I try to translate in ABAP/SAP world how i read it

      Not only working software,

      but also well-crafted software

      Not only the code works, but it’s readable, clean, well structured and with good performances.

      Not only responding to change,

      but also steadily adding value

      We do not apply a quick change based on the request of the moment, but we try to see a couple of steps further and try to prevent further requests suggesting and planning improvements.

      Not only individuals and interactions,

      but also a community of professionals

      We try to organize in community and share knowledge (here, with collegue) because together we can improve, alone we fall.

      Teaching and learning is continuum process.

      Not only customer collaboration,

      but also productive partnerships

      We do not have to focus only the result of the moment (golive of the project, complete the report…) but we have to build relationships that go over and allow us to improve.

      It doesn’t seems to me so “bad”.

      If I synth what I understand in a statement is: developers have to keep improving and improving, sharing their knowledge and help others doing the same. Who doesn’t want to do it is a bad developer.

      It’s so bad? Not to me.

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  3. Lars Breddemann

    Really a nice blog to read and thanks for hint to registration for hack.submit()!

    Personally I’ve heard and read of the software craftmanship before. It surely started quite a long time ago (seeing that pre-cursory books like Code Complete 2 and Clean Code date back more than a decade … Amazon.com: software craftsmanship: Books).

    Mr Heinemeier (DHH) does indeed have a good angle on the traditional wisdom of our industry (also see TDD is dead. Long live testing. (DHH) for example), but I see some very positive aspects in the craftmanship approach.

    The (self-imposed) obligation to better your own work as a developer – even if there is no hard and always true yardstick to it – is an important step on the way of our line of business. Compared to other professions, computer programming is still in it’s infancy.

    Even the more general name for it – software engineering – is more a want-to-be statement than a description (Why Computer Programmers Should Stop Calling Themselves Engineers – The Atlantic)

    While DHH seems to be very right about entry into the programming culture and openness to new ideas, as “SAPlers” we work in a corner of the industry, where predictable outcome, quality of work and “standard solutions” are asked for most often.

    So, my impression is that in the SAP part of the world, things like the craftmanship approach could work very well.

    I’m writing ‘could’ since it’s not the norm (at least in my experience) that you find knowledgeable people on SAP projects that actually share knowledge. Unless of course, this is specifically part of their goals or deliverables.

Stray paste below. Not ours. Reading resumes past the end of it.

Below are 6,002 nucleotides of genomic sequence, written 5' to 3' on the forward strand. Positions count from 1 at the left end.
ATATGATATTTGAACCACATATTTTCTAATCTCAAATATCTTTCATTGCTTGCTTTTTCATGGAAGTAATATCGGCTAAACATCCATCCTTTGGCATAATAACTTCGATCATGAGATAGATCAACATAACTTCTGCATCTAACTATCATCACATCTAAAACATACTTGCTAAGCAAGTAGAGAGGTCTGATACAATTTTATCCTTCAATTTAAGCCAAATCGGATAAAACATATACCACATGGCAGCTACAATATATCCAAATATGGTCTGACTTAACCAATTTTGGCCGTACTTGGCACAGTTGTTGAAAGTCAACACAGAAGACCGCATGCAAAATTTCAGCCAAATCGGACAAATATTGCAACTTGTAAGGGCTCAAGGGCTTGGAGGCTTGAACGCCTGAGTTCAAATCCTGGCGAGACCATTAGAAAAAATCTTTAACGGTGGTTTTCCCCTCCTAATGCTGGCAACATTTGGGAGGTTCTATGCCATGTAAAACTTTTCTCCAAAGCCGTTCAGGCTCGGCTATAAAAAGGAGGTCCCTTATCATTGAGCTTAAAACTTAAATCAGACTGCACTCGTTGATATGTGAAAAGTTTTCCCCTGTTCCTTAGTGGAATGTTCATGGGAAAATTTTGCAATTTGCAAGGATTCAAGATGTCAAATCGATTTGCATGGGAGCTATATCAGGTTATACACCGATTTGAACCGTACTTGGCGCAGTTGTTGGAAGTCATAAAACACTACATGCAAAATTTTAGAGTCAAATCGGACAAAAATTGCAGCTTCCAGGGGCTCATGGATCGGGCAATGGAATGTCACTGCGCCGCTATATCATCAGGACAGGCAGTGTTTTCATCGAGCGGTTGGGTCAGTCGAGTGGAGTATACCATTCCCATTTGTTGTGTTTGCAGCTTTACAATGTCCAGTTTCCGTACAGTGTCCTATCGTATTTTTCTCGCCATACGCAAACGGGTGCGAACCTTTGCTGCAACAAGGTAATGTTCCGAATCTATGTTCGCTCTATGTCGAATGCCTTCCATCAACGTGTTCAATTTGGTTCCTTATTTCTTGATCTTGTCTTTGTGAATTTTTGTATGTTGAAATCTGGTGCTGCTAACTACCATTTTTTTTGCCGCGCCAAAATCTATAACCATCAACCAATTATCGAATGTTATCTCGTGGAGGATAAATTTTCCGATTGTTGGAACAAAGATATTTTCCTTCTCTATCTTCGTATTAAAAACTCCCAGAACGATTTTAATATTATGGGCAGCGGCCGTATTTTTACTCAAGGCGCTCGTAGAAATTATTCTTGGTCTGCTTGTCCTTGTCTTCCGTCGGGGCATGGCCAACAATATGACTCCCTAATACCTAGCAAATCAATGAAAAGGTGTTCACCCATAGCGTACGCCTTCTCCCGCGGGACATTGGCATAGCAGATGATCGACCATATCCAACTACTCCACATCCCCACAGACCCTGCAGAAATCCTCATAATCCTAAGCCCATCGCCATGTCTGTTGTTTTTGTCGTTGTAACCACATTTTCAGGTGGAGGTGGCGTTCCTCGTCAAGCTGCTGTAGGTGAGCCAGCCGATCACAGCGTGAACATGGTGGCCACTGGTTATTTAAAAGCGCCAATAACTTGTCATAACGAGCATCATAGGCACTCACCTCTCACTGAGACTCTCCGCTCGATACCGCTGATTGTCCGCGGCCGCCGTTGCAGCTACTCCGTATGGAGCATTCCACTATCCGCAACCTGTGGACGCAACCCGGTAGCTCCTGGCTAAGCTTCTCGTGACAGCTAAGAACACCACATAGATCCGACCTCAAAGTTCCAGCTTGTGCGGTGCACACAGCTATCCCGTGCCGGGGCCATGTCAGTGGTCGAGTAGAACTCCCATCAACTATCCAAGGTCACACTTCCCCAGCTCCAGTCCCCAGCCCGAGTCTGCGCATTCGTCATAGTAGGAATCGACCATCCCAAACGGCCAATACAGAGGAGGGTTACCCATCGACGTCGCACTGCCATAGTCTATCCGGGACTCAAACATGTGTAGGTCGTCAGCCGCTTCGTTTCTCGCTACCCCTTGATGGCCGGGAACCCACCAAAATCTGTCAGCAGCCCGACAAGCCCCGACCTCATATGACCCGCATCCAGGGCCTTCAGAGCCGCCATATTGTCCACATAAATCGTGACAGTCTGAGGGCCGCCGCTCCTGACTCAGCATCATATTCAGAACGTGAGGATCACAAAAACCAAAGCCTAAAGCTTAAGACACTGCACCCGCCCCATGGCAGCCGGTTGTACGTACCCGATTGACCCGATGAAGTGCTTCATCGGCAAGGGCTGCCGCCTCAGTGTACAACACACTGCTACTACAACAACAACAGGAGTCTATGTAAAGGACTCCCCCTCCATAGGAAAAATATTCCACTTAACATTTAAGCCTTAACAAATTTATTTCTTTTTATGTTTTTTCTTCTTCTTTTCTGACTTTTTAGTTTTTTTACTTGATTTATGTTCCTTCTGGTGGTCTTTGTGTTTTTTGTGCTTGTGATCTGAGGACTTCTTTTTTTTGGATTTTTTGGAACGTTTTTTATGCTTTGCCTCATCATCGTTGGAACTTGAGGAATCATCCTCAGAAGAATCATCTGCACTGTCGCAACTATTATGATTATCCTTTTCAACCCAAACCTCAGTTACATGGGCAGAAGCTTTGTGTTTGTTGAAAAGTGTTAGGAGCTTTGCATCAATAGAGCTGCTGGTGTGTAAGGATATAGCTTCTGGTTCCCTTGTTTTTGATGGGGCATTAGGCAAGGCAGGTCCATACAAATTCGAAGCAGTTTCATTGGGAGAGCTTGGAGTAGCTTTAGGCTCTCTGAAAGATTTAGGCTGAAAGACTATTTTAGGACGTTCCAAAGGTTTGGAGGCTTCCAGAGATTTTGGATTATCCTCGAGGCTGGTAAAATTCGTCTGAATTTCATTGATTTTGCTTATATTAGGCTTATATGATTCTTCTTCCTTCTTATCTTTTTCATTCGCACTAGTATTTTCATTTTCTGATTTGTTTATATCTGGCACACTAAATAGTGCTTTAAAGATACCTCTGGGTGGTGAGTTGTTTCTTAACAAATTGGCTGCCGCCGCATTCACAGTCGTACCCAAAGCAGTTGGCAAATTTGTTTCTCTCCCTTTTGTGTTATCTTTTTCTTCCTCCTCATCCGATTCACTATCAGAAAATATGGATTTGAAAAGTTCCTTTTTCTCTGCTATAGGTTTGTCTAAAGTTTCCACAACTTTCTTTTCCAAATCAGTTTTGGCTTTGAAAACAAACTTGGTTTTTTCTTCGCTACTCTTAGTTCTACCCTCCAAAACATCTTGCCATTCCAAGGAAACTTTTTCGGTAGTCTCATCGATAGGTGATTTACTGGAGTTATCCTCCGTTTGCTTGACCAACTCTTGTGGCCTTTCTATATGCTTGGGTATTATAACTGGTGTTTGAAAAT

What I wonder though is this: both Uncle Bob and DHH argue from a very comfortable position. They both made fortunes and became famous in coding circles. They are not what the majority of computer programmers look like.

    For them clinging on to whatever little advantage in knowledge they have compared to the rest of the project is not what keeps them employed. But for a lot of others, this is exactly the reason.

    Just yesterday I overheard a conversation of a consultant who had been in the job for many years, stating that “…you just have to be a page ahead of the customer in the training material...”. This person certainly won’t do much knowledge transfer anytime soon, as this would mean to loose the edge on the others.

    What I personally find most interesting with the craftmanship manifesto as well as with the agile manifesto is that these are about values. Both are a confession to a certain ethic about what is the right thing to do in the area of computer programming.

    Even though this aspect is not part of anybodies deliverables, it’s – in my opinion – what our profession needs: a clear understanding of what is the right thing to do and why it is the right thing.

    Teaching and learning, programming better and involving clients sooner and deeper into the software creation are all aspects of this. And given the impact our work can have to the life of people we don’t even know, it’s more important then ever to not ignore that there are ethical aspects to it, that we must not ignore.

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    1. Christopher Solomon Post author

      Last paragraph of your reply….WELL SAID! 😉

      Bob echoed this in his closing advice as he said:

      “You should, as a programmer, make it your goal to go home [from work] every day proud of what you did that day….proud of the way you did it….proud of what you did….because you did it in a way that was ethical and principled and held to standards.”

      Good stuff!